ImpactAlpha, October 27 — Low-income and communities of color bear the brunt of climate change. They also hold the key to many climate solutions. Hawaii-based nonprofit Elemental Excelerator this week secured a $1 million grant from the Rockefeller Foundation to demonstrate how philanthropic capital can unlock 10x the amount in follow-on funding from green banks and community lenders, and prepare startups to tap federal climate resilience funds.
“I hope we find dozens of Elementals out there, or hundreds, that can be active in thousands of American communities,” Rockefeller’s Raj Shah told ImpactAlpha. Federal climate spending is a once-in-a-generation chance to reshape the economy, he said.
“Whether that reshaping of the economy is more inclusive of lower-income and minority communities, or whether it continues the trend of building an economy where the people at the top do much better and the middle class gets hollowed out, is really why we’re focused on supporting partners like Elemental.”
Elemental aims to fill financing and knowledge gaps for founders working to commercialize decarbonization technologies in frontline communities. Elemental will use the Rockefeller grant to identify projects that prioritize local jobs and wealth creation, and support crucial but hard-to-finance pre-development work, including engineering studies, financial modeling and community engagement.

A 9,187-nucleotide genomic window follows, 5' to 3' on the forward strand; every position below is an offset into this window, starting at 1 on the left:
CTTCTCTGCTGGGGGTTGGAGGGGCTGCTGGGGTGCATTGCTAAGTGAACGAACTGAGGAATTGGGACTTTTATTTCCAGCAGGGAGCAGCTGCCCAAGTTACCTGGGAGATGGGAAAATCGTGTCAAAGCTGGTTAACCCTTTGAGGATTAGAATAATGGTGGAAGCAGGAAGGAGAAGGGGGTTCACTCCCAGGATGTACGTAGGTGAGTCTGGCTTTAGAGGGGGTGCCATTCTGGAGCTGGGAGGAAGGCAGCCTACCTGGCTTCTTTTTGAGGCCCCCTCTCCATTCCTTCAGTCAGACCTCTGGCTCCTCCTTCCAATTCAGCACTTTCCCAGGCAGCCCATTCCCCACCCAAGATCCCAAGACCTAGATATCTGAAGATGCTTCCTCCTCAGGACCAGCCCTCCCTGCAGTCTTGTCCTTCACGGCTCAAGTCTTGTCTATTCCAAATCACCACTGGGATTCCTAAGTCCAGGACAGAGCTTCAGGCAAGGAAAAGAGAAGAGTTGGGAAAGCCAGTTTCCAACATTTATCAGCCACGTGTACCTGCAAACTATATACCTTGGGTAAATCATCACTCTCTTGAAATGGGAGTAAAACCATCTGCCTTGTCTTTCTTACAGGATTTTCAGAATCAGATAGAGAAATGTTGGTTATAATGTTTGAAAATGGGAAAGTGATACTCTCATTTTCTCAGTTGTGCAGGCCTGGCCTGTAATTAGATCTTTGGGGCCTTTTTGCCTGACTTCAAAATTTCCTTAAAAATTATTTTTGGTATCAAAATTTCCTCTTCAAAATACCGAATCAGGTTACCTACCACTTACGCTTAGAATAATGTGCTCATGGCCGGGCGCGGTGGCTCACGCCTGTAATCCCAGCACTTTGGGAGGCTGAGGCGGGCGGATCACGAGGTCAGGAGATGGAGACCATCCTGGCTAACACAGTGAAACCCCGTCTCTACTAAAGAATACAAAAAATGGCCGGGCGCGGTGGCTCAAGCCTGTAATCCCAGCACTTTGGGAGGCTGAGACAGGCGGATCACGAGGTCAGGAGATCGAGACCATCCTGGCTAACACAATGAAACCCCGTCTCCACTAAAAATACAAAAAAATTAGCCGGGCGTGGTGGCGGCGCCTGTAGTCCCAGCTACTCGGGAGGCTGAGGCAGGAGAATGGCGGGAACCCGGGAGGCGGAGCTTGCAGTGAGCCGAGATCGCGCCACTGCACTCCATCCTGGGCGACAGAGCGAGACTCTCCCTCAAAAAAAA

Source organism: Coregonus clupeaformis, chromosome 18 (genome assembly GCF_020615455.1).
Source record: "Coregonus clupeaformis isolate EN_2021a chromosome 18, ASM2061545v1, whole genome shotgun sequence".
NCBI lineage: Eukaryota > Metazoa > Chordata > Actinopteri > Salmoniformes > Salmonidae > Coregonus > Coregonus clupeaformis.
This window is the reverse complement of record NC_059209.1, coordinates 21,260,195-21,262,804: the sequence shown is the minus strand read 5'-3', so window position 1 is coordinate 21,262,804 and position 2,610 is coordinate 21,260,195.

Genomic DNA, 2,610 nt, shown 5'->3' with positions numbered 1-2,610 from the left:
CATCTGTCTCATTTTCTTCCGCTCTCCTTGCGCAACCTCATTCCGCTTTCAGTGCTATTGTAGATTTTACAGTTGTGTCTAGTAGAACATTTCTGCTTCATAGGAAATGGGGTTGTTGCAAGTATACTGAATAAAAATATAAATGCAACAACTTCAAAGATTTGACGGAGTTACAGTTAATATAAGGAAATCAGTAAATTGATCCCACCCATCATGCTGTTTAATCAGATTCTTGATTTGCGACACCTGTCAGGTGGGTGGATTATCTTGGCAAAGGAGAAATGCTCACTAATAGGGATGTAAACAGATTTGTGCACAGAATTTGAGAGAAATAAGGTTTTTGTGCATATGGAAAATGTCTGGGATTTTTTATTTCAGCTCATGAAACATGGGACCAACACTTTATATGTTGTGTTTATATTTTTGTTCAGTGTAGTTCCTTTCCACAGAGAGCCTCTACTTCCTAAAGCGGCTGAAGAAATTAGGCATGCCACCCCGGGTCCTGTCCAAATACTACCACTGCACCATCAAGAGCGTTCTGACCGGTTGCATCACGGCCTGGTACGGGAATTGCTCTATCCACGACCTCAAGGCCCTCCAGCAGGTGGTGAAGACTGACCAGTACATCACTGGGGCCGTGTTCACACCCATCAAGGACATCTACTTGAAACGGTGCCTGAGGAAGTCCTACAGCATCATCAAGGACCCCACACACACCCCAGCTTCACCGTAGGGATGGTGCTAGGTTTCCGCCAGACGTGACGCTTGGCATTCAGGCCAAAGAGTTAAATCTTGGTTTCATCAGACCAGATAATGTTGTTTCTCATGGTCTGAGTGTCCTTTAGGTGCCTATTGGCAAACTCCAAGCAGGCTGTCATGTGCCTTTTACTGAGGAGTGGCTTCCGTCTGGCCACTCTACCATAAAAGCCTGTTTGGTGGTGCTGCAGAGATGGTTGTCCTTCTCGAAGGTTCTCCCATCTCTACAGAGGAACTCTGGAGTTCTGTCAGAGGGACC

The objective is to set the up for follow-on investment from the private sector and from the federal Inflation Reduction Act and bipartisan infrastructure law.
“We see our resources as being able to provide risk capital to these partners to either help communities draw down public resources from these two big bills,” Shah said.
Rockefeller Foundation has also partnered with the Hewlett, MacArthur and Packard foundations to launch Invest in our Future, a $180 million fund to help underserved communities navigate the historic level of federal funding available for climate resilience.
“This collaboration with The Rockefeller Foundation will enable us to fund more projects that reduce emissions and prioritize benefits for low-wealth, rural and energy transition communities,” said Elemental’s Dawn Lippert.
Companies in the nonprofit’s latest cohort are working on carbon removal, sustainable ingredients, and climate-resilient buildings and cities. The grant is a tiny part of Rockefeller’s five-year, $1 billion climate strategy for nature-based decarbonization and other climate solutions in vulnerable communities worldwide.